When you're offered a "rate lock" from the lender, it means that you are guaranteed to get a particular interest rate for a certain number of days for the application process. This saves you from working through your whole application process and finding out at the end that your interest rate has gone up.
Rate lock periods can vary in length, between 15 to 60 days, with the longer ones usually costing more. The lending institution can agree to hold an interest rate and points for a longer period, like 60 days, but in exchange, the rate (and sometimes points) will be more than that of a rate lock of fewer days.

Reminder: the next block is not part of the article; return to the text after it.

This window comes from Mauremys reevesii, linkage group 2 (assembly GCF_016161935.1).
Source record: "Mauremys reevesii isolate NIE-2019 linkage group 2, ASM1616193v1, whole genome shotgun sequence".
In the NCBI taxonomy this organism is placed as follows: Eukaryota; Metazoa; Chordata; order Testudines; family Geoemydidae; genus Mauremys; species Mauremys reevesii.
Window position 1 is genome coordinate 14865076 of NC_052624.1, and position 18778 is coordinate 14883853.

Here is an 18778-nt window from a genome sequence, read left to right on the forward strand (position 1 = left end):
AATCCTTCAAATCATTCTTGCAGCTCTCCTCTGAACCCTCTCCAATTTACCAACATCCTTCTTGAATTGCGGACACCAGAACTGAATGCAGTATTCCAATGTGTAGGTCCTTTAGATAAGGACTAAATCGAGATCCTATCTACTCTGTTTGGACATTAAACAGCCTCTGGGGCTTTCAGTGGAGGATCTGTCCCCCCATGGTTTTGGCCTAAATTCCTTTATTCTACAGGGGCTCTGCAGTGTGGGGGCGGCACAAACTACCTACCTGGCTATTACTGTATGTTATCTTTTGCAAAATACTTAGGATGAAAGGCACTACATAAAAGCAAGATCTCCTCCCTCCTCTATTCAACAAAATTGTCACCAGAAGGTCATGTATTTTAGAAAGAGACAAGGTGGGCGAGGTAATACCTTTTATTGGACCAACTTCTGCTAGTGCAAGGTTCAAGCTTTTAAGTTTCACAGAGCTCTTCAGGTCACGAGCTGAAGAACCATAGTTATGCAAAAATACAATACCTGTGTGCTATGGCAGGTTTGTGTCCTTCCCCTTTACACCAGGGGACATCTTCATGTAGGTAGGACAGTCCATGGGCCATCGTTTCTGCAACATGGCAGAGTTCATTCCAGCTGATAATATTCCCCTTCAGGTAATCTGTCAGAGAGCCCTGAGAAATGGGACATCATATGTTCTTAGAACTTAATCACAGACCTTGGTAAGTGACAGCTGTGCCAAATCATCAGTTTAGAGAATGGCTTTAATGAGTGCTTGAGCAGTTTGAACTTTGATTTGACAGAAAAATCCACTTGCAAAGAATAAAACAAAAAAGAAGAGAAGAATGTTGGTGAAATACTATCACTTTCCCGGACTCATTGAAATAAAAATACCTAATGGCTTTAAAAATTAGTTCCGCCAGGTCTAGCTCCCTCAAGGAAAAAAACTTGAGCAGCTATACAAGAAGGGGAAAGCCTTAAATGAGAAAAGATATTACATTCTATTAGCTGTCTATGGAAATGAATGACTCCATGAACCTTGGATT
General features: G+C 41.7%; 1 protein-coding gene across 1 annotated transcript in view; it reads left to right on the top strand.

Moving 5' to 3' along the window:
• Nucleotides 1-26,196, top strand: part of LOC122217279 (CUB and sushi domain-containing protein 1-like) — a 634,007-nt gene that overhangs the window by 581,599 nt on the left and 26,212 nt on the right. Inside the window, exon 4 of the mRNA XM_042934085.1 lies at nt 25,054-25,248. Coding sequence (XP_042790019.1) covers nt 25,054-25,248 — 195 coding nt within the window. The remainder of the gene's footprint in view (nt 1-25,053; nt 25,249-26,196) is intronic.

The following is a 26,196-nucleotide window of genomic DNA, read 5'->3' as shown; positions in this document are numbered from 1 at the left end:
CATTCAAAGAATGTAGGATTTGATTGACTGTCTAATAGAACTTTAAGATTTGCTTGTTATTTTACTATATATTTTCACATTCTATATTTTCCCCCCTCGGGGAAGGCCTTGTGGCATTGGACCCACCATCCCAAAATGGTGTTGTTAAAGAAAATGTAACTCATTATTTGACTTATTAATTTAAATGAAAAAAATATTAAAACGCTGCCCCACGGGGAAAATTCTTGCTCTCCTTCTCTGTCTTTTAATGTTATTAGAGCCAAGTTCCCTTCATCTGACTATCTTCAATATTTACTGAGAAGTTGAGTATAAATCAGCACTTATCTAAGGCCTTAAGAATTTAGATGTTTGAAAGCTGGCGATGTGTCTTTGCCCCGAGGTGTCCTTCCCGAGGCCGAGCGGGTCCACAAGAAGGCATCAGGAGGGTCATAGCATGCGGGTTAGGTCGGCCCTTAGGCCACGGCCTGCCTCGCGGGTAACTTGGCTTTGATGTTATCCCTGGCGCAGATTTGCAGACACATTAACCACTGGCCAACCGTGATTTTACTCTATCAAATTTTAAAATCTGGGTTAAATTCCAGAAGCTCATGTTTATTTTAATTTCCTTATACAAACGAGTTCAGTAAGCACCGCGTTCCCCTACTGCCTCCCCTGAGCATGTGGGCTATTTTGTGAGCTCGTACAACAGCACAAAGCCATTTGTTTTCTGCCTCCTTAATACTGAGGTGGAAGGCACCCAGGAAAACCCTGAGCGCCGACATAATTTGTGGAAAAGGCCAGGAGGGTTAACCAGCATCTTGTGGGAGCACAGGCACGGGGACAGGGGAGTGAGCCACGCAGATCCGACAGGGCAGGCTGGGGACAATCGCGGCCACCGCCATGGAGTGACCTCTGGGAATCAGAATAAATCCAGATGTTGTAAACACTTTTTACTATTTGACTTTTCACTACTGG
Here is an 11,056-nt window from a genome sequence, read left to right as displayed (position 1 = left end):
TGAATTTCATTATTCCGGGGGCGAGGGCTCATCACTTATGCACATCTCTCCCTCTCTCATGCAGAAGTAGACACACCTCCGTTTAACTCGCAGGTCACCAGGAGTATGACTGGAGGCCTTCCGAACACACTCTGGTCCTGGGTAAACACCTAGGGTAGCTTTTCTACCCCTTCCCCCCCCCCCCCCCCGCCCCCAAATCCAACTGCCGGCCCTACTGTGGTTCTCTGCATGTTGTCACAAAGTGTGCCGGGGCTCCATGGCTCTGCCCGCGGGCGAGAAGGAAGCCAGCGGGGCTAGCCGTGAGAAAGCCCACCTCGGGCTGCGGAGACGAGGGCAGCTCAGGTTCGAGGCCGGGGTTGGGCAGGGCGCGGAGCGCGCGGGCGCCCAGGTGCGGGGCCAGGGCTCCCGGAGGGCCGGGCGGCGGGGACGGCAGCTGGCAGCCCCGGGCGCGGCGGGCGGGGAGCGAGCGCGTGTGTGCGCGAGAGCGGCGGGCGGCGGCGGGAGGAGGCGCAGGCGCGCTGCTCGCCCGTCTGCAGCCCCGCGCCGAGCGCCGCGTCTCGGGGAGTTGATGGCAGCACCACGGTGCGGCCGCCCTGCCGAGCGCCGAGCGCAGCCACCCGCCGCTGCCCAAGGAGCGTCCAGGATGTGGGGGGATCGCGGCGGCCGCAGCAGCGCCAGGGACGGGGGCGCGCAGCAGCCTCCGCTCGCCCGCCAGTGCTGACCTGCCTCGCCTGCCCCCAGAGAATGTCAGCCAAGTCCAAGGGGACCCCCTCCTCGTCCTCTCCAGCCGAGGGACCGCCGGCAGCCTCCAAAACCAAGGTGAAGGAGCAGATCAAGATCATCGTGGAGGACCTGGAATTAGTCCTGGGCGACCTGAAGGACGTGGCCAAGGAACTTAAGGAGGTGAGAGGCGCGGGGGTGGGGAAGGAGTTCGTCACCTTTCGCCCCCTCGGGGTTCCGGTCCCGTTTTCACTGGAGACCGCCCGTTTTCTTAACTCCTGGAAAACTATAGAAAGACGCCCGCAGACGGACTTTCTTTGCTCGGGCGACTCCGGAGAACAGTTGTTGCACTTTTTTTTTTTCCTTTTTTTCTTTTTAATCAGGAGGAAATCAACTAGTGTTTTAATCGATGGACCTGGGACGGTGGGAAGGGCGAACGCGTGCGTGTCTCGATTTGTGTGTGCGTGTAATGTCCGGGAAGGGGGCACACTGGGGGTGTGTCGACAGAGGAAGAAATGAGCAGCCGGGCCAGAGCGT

In addition to choosing the shorter rate lock period, there are other ways you are able to score the lowest rate. The larger down payment you make, the lower your interest rate will be, as you will be entering the loan with more equity. You might choose to pay points to bring down your interest rate for the loan term, meaning you pay more initially. One strategy that is a good option for many people is to pay points to bring the rate down over the life of the loan. You'll pay more initially, but you will come out ahead, especially if you keep the loan for the full term.
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